In this post, I will illustrate how to enable Latex support in Markdown for your Jekyll blog without the use of external Jekyll plugins. This will allow you to benefit from beautiful typesetting even when using Github Pages, especially if you’re mathematically inclined like me and wish to better disperse your writings in a clearer fashion. I only assume you’re familiar with Jekyll and are proficient working with it, in order to save time reading about the nitty gritties of Jekyll.

You might be familiar with MathJax as the popular tool for rendering Latex in Markdown. However, MathJax can be a pain to set up and isn’t definitely the fastest renderer out there. This is where Katex comes in. Katex is a Latex parser written in Javascript that converts tags to Latex typeset font. It is maintained by the good old people over at Khan Academy (hence the name KATex) and is based upon the original Tex typesetting system created by the legendary Donald Knuth.

The benefits of Katex over MathJax are multiple:

• Much, much faster rendering.
• Katex setup is ridiculously simple.
• Can work with editors such as VS Code with the right plugins (I’ll elaborate on this in a later post).

Setting up Katex is incredibly easy. First of all, like any good JS library, you need to add the CSS and JS files to your site. If you’re smart and have separate head and footer includes in your Jekyll blog, you can add this to your website head:

<!-- Load KaTeX -->
<script src="//cdnjs.cloudflare.com/ajax/libs/KaTeX/0.1.1/katex.min.js"></script>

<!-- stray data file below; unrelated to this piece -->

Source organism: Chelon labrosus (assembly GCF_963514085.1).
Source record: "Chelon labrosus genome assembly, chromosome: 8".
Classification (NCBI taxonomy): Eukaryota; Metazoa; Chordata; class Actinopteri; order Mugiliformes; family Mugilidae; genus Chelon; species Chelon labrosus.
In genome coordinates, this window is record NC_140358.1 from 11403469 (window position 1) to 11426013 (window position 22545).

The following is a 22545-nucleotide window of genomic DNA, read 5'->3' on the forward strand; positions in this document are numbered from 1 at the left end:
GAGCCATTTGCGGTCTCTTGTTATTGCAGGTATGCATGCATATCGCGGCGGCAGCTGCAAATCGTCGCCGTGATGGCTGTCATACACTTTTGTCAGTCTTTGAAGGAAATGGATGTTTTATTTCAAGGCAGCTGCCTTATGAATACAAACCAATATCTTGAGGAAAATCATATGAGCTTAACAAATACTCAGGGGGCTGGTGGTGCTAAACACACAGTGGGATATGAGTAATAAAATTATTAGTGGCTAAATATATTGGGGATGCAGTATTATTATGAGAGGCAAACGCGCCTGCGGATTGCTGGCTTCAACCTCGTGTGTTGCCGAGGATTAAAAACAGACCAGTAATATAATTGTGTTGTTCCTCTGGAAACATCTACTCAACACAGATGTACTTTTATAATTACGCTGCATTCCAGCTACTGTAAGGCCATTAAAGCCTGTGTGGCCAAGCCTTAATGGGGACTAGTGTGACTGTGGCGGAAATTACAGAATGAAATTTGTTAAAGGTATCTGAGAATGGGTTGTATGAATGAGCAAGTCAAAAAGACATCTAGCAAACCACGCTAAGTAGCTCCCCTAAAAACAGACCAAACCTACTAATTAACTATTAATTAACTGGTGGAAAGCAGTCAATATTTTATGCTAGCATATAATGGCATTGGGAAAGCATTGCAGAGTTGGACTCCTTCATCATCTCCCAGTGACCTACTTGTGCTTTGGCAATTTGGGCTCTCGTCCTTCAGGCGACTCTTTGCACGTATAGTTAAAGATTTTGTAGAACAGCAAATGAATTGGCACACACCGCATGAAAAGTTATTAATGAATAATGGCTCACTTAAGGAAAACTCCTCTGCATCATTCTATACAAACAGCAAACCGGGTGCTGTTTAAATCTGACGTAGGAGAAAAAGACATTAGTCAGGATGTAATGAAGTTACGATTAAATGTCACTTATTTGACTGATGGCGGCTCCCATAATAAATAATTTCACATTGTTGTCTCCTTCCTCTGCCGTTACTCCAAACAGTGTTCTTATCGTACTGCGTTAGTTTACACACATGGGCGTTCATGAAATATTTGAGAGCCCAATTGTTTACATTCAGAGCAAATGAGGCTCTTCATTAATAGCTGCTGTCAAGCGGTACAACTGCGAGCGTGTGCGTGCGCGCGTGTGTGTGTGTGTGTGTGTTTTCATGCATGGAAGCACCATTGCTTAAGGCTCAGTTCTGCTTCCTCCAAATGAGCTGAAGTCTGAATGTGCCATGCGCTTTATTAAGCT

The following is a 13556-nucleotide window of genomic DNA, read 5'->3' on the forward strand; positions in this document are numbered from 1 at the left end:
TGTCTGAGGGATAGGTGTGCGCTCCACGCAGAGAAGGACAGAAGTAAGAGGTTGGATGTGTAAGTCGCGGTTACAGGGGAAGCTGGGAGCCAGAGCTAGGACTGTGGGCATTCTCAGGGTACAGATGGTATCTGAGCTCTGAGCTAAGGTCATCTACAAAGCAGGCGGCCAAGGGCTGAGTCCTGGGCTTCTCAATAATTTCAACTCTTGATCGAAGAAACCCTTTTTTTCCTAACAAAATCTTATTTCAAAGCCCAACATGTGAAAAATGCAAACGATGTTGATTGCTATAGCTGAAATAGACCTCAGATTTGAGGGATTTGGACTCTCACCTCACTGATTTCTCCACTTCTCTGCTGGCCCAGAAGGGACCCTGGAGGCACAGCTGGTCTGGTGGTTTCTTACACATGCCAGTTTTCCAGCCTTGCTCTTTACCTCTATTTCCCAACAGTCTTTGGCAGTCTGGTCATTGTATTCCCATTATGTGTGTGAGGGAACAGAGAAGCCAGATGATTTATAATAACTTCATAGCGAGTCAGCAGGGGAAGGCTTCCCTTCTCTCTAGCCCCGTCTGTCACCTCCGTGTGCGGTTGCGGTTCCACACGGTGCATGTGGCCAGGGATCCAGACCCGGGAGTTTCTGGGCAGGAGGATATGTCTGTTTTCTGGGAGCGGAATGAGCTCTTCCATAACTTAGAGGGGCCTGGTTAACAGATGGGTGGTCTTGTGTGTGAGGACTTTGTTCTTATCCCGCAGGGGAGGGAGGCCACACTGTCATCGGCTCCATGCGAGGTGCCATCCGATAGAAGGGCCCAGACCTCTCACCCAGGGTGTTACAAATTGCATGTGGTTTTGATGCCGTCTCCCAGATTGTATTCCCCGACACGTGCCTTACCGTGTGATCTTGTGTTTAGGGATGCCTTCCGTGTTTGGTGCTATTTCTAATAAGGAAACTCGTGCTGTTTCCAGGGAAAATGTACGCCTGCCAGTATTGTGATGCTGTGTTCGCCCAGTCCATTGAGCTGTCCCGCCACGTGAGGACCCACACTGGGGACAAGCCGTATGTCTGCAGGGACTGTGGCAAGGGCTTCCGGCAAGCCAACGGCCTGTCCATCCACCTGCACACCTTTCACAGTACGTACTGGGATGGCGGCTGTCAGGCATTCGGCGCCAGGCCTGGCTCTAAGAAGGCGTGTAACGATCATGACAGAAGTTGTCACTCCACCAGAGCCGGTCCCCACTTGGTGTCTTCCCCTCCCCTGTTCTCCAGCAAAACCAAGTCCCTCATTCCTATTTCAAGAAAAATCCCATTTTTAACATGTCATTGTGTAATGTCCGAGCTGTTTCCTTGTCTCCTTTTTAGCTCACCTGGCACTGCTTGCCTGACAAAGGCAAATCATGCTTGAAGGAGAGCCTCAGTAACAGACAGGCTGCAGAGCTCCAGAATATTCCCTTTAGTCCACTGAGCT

That little snippet loads the Katex CSS and JS for you from a CDN. That’s pretty much all you need in terms of setting up Katex.

The next thing to figure out is how to render the latex correctly. Fortunately, the kramdown parser that comes with Jekyll comes with Mathjax built-in and thus parses the page by substituting $$...$$ latex blocks with script[type='math/tex'] or script[type='math/tex'; mode=display] blocks intelligently depending on whether you used the latex block as an inline equation or as an equation block. To use the equation block, all you need to do is put the latex on a new line surrounded by $$s with empty lines above and below it. To enable the kramdown parser to parse the document correctly, you need to set the markdown parser in the _config.yml file to the following: markdown: kramdown kramdown: math_engine: mathjax  However, we want to use Katex and not Mathjax, so we need a way to tell Katex what blocks we wish to parse. This is also easy to configure with a little Javascript smartness. To perform the rendering by reading the substituted script blocks, we need to add the following snippet at the end of our HTML page a.k.a. the footer: <!-- Parse the Latex divs with Katex--> <script type="text/javascript"> ("script[type='math/tex']").replaceWith( function(){ var tex = (this).text(); return katex.renderToString(tex, {displayMode: false}); }); ("script[type='math/tex; mode=display']").replaceWith( function(){ var tex = (this).text(); return katex.renderToString(tex.replace(/%.*/g, ''), {displayMode: true}); }); </script>  What the above snippet basically says, is that when you encounter a <script[type='math/tex]> tag in the document, replace it with the Katex rendered string. To control whether it is inline or in a block, we set the displayMode option in the renderToString function accordingly, with displayMode: false being inline and displayMode: true being a block. At this point, you are done with the setup and can start using Latex in your blog posts. For e.g.: Here, have some$$\pi$$. The greatest equation known to man is:$$e^{ix} = \cos{x} + i\sin{x}


will render as:

Here, have some $\pi$.

The greatest equation known to man is:

$e^{ix} = \cos{x} + i\sin{x}$

At this point, you’re all set and ready to roll with all the beauty of Latex typeset equations in your blog!